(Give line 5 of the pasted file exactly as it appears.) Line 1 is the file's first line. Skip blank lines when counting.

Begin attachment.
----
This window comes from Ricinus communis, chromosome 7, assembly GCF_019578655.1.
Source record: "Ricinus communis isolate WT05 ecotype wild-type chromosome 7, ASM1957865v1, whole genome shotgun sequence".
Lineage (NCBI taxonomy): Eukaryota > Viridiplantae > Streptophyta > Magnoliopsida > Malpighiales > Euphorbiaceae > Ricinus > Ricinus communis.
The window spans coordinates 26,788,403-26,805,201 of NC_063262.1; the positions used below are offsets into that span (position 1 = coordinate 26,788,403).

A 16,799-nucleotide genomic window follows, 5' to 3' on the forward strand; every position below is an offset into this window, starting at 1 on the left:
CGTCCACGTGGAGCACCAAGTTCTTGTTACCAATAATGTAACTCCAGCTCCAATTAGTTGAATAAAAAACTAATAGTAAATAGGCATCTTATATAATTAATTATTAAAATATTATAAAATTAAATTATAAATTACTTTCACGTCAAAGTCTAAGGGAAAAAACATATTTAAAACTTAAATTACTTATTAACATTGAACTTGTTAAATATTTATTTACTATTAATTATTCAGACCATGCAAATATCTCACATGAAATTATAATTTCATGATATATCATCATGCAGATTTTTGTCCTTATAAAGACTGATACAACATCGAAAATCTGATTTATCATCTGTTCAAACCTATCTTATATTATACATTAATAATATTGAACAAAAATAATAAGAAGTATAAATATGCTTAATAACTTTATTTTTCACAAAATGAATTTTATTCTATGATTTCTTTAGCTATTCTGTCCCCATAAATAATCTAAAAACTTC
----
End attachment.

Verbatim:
A 16,799-nucleotide genomic window follows, 5' to 3' on the forward strand; every position below is an offset into this window, starting at 1 on the left: